Take some time to read this series in the Washington Post, which tracks the lives of the “Seat Pleasant 59,” who were fifth-graders in 1988 when they received a gift from two wealthy businessmen. The men promised to pay for the students’ college educations.
The series looks at the paths taken by the students, some of whom went on to success and some of whom did not. As the first story notes:
“More than 20 years later, the answers are sometimes surprising, sometimes satisfying and sometimes heart-rending. One would become a doctor. One would become a cellist. One would become a UPS driver. One would kill herself. One would kill his father. One would become a politician. One would become a cop. One would become a drug dealer.”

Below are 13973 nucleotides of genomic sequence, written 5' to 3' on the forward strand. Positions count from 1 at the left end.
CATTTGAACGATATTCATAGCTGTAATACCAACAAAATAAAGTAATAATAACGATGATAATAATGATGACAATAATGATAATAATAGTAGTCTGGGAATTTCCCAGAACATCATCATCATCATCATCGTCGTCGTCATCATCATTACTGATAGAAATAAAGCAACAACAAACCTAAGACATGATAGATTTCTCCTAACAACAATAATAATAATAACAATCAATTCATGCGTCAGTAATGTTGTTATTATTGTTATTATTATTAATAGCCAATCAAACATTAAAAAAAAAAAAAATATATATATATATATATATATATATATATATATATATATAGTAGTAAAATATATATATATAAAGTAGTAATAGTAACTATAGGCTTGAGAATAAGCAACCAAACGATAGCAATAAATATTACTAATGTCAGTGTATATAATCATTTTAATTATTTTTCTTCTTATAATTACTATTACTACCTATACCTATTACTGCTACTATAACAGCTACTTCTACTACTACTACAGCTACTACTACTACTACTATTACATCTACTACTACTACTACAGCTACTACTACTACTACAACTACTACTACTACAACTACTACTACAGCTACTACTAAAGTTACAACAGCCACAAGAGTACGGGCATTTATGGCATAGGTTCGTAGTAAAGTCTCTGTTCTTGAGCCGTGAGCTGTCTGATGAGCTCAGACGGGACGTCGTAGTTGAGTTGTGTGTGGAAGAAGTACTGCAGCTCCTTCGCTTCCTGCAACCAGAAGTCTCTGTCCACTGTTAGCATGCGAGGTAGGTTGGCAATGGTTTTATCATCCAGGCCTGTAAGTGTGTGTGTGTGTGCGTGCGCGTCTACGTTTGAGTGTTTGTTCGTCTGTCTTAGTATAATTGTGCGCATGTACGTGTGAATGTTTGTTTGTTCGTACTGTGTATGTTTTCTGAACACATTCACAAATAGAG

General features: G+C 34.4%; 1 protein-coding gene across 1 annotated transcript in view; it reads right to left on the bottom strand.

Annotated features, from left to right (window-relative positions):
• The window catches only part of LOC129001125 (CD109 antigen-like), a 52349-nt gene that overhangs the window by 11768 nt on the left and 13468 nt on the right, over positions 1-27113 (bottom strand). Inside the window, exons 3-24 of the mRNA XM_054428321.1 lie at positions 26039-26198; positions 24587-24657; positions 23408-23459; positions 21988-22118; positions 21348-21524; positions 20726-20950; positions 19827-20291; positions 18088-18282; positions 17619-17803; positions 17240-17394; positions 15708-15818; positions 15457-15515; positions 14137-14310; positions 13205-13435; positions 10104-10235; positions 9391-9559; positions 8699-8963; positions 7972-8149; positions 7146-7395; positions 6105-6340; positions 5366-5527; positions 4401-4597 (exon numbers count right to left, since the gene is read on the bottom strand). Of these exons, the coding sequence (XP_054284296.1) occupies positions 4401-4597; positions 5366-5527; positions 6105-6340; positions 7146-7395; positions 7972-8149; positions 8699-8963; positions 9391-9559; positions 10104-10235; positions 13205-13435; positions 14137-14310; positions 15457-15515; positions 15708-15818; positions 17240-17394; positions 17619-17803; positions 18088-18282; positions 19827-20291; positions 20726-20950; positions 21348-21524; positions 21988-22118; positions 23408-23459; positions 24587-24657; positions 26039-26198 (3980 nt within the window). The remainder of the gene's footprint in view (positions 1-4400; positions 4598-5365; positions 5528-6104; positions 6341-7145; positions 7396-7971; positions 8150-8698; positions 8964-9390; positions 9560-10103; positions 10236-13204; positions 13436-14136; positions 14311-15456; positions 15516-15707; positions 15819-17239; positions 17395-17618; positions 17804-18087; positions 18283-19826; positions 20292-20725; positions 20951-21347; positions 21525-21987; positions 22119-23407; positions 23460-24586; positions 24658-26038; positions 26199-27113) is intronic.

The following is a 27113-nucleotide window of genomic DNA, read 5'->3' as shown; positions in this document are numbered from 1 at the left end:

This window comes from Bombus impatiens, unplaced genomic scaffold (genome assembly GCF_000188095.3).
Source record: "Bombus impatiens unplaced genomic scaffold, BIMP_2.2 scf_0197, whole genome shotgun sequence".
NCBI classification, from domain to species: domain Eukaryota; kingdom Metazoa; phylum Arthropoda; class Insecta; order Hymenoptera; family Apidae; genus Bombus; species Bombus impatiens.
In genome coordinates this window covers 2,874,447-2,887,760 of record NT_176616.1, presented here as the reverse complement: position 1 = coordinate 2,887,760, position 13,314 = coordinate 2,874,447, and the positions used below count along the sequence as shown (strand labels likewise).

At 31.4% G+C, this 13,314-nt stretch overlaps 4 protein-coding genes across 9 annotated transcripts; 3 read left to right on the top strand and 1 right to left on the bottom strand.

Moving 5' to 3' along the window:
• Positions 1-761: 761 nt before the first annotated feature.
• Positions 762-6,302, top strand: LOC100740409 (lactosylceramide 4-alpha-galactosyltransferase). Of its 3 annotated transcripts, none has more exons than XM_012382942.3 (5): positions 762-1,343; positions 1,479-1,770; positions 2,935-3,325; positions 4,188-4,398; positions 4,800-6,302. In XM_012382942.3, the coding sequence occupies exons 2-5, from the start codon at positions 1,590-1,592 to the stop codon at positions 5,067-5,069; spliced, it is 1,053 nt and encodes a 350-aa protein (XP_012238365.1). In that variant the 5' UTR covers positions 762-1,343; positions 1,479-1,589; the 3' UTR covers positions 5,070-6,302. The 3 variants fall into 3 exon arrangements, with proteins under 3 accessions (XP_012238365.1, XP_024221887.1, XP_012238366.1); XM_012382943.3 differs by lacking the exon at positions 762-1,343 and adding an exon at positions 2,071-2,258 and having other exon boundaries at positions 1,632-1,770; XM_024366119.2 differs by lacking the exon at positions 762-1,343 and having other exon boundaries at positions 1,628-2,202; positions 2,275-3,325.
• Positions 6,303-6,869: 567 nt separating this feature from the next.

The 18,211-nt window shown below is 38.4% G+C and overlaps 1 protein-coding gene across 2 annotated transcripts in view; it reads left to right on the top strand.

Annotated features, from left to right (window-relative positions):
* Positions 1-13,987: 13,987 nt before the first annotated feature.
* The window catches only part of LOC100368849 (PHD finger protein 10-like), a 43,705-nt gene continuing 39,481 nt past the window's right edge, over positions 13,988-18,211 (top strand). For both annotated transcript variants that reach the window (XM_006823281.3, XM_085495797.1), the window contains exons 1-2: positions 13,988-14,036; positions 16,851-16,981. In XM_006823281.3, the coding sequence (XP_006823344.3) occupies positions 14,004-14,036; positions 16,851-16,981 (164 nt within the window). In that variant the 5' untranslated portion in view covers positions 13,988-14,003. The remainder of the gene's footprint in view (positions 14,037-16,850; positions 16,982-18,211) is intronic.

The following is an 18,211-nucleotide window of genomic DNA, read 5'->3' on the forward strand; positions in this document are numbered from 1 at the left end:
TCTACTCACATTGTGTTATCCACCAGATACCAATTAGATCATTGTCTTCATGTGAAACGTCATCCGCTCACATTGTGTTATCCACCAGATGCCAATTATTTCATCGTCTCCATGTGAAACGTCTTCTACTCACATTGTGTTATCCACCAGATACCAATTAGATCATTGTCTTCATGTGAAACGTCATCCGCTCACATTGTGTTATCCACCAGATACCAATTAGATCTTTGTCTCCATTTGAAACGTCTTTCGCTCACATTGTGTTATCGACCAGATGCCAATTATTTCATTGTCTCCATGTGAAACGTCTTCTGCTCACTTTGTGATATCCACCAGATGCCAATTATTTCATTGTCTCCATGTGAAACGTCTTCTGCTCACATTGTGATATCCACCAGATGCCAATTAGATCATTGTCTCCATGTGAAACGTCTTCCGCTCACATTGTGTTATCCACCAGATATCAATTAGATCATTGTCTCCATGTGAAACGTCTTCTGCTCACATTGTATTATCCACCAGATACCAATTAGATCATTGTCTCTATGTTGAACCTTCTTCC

For education reporters, the story is worth examining as a look at the complexity of factors that often stand between low-income, minority students and success in school, college and life. Solving those problems takes more than the offer of a free scholarship or standardized testing.